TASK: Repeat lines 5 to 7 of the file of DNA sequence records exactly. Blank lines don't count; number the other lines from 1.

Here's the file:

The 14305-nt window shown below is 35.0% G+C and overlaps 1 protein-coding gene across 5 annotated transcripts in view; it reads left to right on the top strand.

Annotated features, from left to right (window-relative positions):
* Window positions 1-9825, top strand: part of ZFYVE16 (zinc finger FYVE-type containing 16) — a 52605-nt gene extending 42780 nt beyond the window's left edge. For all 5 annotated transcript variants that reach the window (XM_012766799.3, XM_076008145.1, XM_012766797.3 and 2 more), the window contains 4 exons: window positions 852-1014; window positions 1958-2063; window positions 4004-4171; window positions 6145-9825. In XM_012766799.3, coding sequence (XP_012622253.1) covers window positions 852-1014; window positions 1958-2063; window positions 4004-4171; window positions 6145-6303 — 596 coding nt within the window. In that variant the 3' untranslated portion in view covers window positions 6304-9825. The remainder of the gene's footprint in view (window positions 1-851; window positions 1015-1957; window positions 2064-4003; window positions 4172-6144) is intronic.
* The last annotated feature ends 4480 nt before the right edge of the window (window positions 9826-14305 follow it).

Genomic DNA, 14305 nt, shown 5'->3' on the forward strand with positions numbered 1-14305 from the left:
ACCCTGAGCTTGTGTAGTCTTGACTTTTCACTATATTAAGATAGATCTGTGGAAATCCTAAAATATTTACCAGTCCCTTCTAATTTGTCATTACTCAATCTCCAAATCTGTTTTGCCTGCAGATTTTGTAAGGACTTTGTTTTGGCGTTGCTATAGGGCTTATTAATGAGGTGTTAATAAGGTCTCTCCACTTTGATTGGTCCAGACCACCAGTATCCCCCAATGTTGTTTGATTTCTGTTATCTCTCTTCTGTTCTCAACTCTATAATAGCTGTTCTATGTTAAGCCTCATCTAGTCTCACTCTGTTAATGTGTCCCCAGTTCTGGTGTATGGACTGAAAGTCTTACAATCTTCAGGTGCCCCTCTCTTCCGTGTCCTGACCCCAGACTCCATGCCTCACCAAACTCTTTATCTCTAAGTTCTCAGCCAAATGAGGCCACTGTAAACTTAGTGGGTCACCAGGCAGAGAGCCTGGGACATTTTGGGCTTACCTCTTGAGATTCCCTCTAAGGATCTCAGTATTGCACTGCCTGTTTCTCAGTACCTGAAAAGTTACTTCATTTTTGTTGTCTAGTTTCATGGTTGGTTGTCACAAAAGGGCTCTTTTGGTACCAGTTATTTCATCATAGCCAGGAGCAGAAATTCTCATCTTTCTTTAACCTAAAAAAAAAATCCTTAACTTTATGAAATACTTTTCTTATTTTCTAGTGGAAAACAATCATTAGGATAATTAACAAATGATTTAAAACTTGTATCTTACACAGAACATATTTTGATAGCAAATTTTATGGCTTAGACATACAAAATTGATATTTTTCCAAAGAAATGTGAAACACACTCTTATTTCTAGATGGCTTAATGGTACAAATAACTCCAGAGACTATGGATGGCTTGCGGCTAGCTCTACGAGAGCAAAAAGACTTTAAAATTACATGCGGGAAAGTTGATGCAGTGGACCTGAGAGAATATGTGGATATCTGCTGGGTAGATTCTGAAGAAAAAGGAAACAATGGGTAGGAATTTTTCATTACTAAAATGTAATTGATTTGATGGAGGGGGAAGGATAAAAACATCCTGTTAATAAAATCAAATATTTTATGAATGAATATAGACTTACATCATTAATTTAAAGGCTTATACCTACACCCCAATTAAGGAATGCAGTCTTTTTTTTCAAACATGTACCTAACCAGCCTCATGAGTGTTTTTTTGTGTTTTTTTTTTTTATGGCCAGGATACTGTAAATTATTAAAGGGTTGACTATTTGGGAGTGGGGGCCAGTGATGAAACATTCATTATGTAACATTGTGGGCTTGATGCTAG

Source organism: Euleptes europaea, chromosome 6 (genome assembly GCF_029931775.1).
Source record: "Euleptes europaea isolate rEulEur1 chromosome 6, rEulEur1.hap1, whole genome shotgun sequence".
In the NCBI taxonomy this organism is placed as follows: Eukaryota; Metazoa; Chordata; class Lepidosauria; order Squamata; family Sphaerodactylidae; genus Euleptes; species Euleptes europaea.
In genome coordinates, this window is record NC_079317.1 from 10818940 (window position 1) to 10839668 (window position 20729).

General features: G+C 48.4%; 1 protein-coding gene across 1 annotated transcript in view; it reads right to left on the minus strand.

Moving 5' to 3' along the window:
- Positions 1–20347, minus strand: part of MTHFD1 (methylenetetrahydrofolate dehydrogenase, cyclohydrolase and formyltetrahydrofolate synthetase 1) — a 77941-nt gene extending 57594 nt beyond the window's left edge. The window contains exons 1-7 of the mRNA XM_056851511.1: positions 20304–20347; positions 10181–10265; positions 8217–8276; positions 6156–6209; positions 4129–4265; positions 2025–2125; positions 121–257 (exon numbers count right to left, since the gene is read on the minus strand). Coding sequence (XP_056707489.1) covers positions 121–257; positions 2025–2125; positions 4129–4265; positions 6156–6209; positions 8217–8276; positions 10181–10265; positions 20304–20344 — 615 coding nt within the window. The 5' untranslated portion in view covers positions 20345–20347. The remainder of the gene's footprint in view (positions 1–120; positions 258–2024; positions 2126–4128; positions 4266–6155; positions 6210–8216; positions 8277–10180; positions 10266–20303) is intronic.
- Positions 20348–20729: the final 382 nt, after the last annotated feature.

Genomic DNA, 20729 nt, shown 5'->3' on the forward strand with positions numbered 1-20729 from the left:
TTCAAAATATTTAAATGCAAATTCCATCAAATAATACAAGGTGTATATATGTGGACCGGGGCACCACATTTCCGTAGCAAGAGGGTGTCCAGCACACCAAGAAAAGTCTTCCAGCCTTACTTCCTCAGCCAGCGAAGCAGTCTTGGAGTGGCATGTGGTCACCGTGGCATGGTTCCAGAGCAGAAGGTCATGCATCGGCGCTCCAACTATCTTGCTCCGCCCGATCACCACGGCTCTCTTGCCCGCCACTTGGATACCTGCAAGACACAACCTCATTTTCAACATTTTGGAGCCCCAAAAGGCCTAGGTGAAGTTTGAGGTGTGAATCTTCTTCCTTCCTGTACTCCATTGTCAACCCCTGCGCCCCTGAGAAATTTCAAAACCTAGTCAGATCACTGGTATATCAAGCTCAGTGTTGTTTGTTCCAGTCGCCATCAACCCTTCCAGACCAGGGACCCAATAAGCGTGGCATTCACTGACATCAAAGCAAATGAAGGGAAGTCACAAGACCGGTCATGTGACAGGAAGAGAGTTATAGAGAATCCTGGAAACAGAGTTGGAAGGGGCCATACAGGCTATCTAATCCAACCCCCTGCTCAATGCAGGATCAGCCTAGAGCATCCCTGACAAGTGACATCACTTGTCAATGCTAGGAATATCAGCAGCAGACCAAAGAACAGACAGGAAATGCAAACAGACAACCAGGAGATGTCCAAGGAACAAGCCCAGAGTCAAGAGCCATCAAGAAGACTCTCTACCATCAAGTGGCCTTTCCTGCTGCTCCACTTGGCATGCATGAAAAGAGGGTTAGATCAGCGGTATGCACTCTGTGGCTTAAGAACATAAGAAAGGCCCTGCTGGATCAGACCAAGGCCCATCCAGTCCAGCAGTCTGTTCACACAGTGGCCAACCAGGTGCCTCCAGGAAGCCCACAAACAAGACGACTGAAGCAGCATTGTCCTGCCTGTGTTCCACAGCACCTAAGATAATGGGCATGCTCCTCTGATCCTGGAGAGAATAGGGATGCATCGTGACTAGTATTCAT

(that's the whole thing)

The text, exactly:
Genomic DNA, 14305 nt, shown 5'->3' on the forward strand with positions numbered 1-14305 from the left:
ACCCTGAGCTTGTGTAGTCTTGACTTTTCACTATATTAAGATAGATCTGTGGAAATCCTAAAATATTTACCAGTCCCTTCTAATTTGTCATTACTCAATCTCCAAATCTGTTTTGCCTGCAGATTTTGTAAGGACTTTGTTTTGGCGTTGCTATAGGGCTTATTAATGAGGTGTTAATAAGGTCTCTCCACTTTGATTGGTCCAGACCACCAGTATCCCCCAATGTTGTTTGATTTCTGTTATCTCTCTTCTGTTCTCAACTCTATAATAGCTGTTCTATGTTAAGCCTCATCTAGTCTCACTCTGTTAATGTGTCCCCAGTTCTGGTGTATGGACTGAAAGTCTTACAATCTTCAGGTGCCCCTCTCTTCCGTGTCCTGACCCCAGACTCCATGCCTCACCAAACTCTTTATCTCTAAGTTCTCAGCCAAATGAGGCCACTGTAAACTTAGTGGGTCACCAGGCAGAGAGCCTGGGACATTTTGGGCTTACCTCTTGAGATTCCCTCTAAGGATCTCAGTATTGCACTGCCTGTTTCTCAGTACCTGAAAAGTTACTTCATTTTTGTTGTCTAGTTTCATGGTTGGTTGTCACAAAAGGGCTCTTTTGGTACCAGTTATTTCATCATAGCCAGGAGCAGAAATTCTCATCTTTCTTTAACCTAAAAAAAAAATCCTTAACTTTATGAAATACTTTTCTTATTTTCTAGTGGAAAACAATCATTAGGATAATTAACAAATGATTTAAAACTTGTATCTTACACAGAACATATTTTGATAGCAAATTTTATGGCTTAGACATACAAAATTGATATTTTTCCAAAGAAATGTGAAACACACTCTTATTTCTAGATGGCTTAATGGTACAAATAACTCCAGAGACTATGGATGGCTTGCGGCTAGCTCTACGAGAGCAAAAAGACTTTAAAATTACATGCGGGAAAGTTGATGCAGTGGACCTGAGAGAATATGTGGATATCTGCTGGGTAGATTCTGAAGAAAAAGGAAACAATGGGTAGGAATTTTTCATTACTAAAATGTAATTGATTTGATGGAGGGGGAAGGATAAAAACATCCTGTTAATAAAATCAAATATTTTATGAATGAATATAGACTTACATCATTAATTTAAAGGCTTATACCTACACCCCAATTAAGGAATGCAGTCTTTTTTTTCAAACATGTACCTAACCAGCCTCATGAGTGTTTTTTTGTGTTTTTTTTTTTTATGGCCAGGATACTGTAAATTATTAAAGGGTTGACTATTTGGGAGTGGGGGCCAGTGATGAAACATTCATTATGTAACATTGTGGGCTTGATGCTAG

Source organism: Euleptes europaea, chromosome 6 (genome assembly GCF_029931775.1).